My first day at the Moose Jaw Times-Herald was October 31, 1994.
New co-workers wore costumes. One of them, dressed in black and donning a witch’s hat, told me not to worry about remembering their names.
Everyone would look different the next day.
I’ve thought a lot about that day and all the other days I spent at the Times-Herald as a reporter since I learned in November that the newspaper, which published its last edition this month after 128 years, was closing.
I drove to a farm south of Moose Jaw for one of my first assignments, a story about two brothers who were members of the Moose Jaw 4-H Beef Club and raised beef calves. One brother looked after a red Angus; the other brother’s project was a white Charolais.
My questions gave me away. I knew nothing about farm life. To their credit, the brothers and their parents were patient with me and provided thoughtful answers that helped me understand what it was they did.
After the story I wrote appeared in the newspaper, the boys’ parents told a fellow Times-Herald reporter, a man knowledgeable about all things rural, that they were pleasantly surprised with what I produced. They had been worried about how the piece would unfold.
I was glad to hear it.
I loved the daily challenge of learning new things and sharing what I learned with readers.
I moved to Moose Jaw after spending almost four months at the Prince Albert Daily Herald. The managing editor of the Daily Herald recommended me to his counterpart at the Times-Herald after he learned about an opening in the newsroom.
I graduated from Toronto’s Ryerson University with a journalism degree that spring. Eager to find work in my field and hone my reporting and writing skills, this Ontarian said yes to the far-from-home opportunities Saskatchewan offered.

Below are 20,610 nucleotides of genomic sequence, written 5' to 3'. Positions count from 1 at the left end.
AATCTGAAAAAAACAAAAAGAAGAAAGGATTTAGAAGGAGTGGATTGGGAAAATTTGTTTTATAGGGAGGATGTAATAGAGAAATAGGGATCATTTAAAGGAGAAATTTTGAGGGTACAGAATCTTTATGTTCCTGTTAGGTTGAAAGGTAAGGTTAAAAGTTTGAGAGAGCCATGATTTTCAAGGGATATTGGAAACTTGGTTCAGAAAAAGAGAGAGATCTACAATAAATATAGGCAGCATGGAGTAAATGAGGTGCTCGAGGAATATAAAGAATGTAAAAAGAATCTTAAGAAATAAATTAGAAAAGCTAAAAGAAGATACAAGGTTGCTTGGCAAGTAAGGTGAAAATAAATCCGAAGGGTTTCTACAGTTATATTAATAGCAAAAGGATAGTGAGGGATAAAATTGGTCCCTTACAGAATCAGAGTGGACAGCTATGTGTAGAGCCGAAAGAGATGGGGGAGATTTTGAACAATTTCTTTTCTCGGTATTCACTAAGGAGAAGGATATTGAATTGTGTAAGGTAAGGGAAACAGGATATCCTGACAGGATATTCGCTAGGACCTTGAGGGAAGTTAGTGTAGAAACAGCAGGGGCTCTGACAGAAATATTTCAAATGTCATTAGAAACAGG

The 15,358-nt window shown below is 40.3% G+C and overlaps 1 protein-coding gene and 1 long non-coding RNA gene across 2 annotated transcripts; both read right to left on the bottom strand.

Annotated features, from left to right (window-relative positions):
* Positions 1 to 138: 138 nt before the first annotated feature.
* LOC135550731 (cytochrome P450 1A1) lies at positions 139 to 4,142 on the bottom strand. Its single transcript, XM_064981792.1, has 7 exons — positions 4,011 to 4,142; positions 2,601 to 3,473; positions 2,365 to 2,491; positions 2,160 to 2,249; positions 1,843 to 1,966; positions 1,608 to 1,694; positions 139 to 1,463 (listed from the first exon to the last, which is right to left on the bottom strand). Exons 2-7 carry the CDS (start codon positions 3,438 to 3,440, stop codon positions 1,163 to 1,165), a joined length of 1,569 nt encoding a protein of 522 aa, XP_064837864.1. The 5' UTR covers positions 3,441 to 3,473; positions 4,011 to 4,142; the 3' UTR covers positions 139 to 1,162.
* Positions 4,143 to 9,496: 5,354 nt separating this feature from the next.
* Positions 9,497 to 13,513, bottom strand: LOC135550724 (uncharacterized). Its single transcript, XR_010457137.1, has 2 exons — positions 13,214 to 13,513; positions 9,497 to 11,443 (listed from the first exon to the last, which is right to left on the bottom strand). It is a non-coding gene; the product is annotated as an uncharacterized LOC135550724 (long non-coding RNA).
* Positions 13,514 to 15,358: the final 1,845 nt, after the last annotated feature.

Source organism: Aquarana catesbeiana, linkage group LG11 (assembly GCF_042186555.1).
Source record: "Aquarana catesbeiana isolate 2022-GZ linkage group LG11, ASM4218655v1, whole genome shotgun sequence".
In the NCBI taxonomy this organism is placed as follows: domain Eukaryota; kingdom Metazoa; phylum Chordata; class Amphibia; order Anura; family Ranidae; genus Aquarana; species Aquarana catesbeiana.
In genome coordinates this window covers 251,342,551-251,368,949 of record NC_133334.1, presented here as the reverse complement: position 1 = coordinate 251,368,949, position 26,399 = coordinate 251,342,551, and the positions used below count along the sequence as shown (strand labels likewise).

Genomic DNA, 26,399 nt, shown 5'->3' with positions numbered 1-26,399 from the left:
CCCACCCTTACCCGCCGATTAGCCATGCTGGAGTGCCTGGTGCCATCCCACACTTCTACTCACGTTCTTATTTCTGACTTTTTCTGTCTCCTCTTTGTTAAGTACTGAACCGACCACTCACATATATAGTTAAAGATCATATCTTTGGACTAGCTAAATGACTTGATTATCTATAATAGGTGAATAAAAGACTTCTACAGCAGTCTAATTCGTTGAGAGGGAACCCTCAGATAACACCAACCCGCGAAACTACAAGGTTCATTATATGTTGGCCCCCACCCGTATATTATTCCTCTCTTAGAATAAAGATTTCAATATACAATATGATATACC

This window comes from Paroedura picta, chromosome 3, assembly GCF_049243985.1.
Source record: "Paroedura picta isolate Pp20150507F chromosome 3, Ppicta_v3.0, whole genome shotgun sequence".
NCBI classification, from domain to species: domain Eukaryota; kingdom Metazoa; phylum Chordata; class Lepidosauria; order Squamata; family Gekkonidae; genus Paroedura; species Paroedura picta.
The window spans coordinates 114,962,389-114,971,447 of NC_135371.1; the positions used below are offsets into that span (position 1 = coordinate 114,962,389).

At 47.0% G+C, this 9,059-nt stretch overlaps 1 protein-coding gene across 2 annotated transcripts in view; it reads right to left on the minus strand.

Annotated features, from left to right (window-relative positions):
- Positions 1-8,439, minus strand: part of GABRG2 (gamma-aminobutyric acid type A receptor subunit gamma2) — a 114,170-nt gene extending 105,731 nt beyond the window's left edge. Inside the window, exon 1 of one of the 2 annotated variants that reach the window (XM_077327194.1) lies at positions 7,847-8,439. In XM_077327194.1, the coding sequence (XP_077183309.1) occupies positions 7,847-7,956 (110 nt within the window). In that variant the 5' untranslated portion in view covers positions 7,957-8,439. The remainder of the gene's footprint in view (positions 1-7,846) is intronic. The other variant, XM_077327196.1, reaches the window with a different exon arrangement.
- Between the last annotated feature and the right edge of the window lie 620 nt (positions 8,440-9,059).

The Times-Herald gave me a chance to tell stories.
Stories that mattered to the community.
Stories that made a difference to the people of Moose Jaw.
Stories that informed, educated, entertained and inspired.
Stories about people I haven’t forgotten.
Like the mother of the eight-year-old girl who fell into the Moose Jaw River while playing with one of her brothers and a friend. The girl’s body was discovered 18 days later. She had drowned. The girl’s mother shared stories of her beloved daughter with me at the family’s house. The next day, we visited the spot where the girl’s body was found. Kind, caring Moose Jaw residents had covered the spot with artificial flowers. The grieving mother liked going there and seeing the flowers. They gave her comfort during a devastating time.
Like the family that shared the story of the teenage daughter and sister who committed suicide. The girl’s parents, her sister and her brother welcomed me into their home, where we looked through photo albums filled with pictures of a young woman whose beautiful smile masked the struggles she faced, struggles that became too much for her to handle.
My Times-Herald newsroom colleagues and I put in long hours. We loved the work and did our best for the stories we covered.
The pay was low, but the experiences we had and the friendships we made were invaluable.
We took breaks from work long enough to get coffee at a nearby coffee shop. Always to go, because back at the newsroom, stories waited to be completed. Deadlines loomed.
When we weren’t working, we told tales and shared jokes over drinks at our favourite watering holes.
We played slo-pitch under prairie skies in the spring and summer, cheered on the Moose Jaw Warriors during hockey season and rooted for the Moose Jaw Diamond Dogs in baseball season.
Because of the Times-Herald, I met my husband. A sportswriter, he was in Moose Jaw covering a hockey game for another newspaper; I was at the game with a co-worker he knew.
I never went back to the Times-Herald since I left the building in 1999, after four and a half years, and now I never will.
Thanks for everything, Times-Herald.
Rest in peace.